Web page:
“The Lord responded to Joshua, “Get up! Why are you lying there face down? Israel has sinned; they have violated my covenantal commandment! They have taken some of the riches; they have stolen them and deceitfully put them among their own possessions. The Israelites are unable to stand before their enemies; they retreat because they have become subject to annihilation. I will no longer be with you, unless you destroy what has contaminated you.” Joshua 7:10-12.

We all know the second greatest commandment, love your neighbor as yourself, but we don’t often consider the context that explains what that means. It’s in Leviticus 19:18. Yes that’s right, when Jesus says this in the Gospels (Matthew 19:19; 22:39; Mark 12:31, 33; Luke 10:27) he is not making a new law that nullifies the Law of the Old Testament.[1] He is quoting Leviticus 19:18 and I think assuming his audience is familiar with the entire passage, Leviticus 19:9-18. The previous verses explain concretely how to love your neighbor as yourself. Verses 17 and 18 are a summary:

“You must not hate your brother in your heart. You must surely reprove your fellow citizen so that you do not incur sin on account of him. You must not take vengeance or bear a grudge against the children of your people, but you must love your neighbor as yourself. I am the Lord.”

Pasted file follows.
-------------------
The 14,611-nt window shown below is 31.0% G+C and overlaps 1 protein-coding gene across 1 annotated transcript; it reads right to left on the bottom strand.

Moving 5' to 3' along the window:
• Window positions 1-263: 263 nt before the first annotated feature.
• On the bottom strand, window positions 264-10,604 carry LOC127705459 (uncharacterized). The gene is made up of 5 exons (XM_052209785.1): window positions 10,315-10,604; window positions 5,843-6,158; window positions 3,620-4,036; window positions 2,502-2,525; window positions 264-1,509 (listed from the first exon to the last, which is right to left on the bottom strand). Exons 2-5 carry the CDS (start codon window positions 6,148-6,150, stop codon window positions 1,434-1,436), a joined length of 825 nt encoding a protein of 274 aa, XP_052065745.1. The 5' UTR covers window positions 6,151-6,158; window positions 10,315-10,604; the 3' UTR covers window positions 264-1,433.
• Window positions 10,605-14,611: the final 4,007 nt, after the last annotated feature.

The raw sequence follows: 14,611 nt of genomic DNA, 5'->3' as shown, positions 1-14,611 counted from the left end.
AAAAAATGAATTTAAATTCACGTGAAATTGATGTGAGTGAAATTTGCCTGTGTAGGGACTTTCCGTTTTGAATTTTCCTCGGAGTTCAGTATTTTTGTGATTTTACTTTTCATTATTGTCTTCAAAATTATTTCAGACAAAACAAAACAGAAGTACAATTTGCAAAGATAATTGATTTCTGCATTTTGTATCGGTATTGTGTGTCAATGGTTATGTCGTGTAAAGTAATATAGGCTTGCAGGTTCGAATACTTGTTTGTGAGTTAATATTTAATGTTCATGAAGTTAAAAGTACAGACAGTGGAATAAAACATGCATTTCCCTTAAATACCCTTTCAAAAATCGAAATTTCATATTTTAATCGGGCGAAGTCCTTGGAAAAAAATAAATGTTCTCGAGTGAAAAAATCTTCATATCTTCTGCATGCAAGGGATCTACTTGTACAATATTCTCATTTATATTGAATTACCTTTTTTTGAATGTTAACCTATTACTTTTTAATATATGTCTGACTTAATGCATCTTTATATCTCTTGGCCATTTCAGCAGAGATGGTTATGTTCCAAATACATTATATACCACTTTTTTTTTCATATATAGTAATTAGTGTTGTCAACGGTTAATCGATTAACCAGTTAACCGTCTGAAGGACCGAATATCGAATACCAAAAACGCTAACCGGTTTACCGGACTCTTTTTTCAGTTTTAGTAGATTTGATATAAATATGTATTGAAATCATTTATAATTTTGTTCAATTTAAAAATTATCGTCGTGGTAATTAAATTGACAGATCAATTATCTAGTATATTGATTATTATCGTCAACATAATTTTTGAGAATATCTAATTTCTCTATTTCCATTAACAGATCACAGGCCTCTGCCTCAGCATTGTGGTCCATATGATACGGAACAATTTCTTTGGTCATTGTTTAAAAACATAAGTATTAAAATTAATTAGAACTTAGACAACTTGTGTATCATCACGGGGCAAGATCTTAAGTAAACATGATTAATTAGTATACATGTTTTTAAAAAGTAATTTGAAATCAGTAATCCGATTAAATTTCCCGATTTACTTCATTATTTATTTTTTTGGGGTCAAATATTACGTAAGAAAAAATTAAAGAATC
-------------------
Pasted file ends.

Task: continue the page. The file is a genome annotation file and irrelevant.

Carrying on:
If one is guilty, the whole community suffers. If you do not reprove your brother when he sins, you participate in his sin and are also guilty. One young man thought it was totally unfair to punish the group for the sin of one. After making the point that he was in a covenant community I asked him if he was innocent himself. “Have you always obeyed all the rules in the Learning Center? Have you never lied or talked when you were supposed to be studying?” Of course not.

If you don’t accept the community aspect of the covenant you will never understand how we are all sinners in Adam. Further, you are rejecting your salvation in Christ. By the same covenant principle that united the entire human race to Adam in sin and death the elect are united to Christ, declared justified in Him and made new creatures.

We live in an age that defines liberty in terms individual rights so this is hard to grasp. Our modern talk of rights equates rights with desires and crowds our moral responsibility. In his book, 10 Books that Screwed up the World and Five More that Didn’t Help, Benjamin Wiker writes that this modern idea of rights comes from Thomas Hobbes outlined in Leviathan. “Hobbes is the father of the all too familiar belief that we have a right to whatever we want – however morally degraded, vile, or trivial it may be – and further, that it is the government’s job to protect such rights.”[2] “It is an enduring fiction becoming, more and more, the myth by which we live. Leviathan has become our Bible.”[3]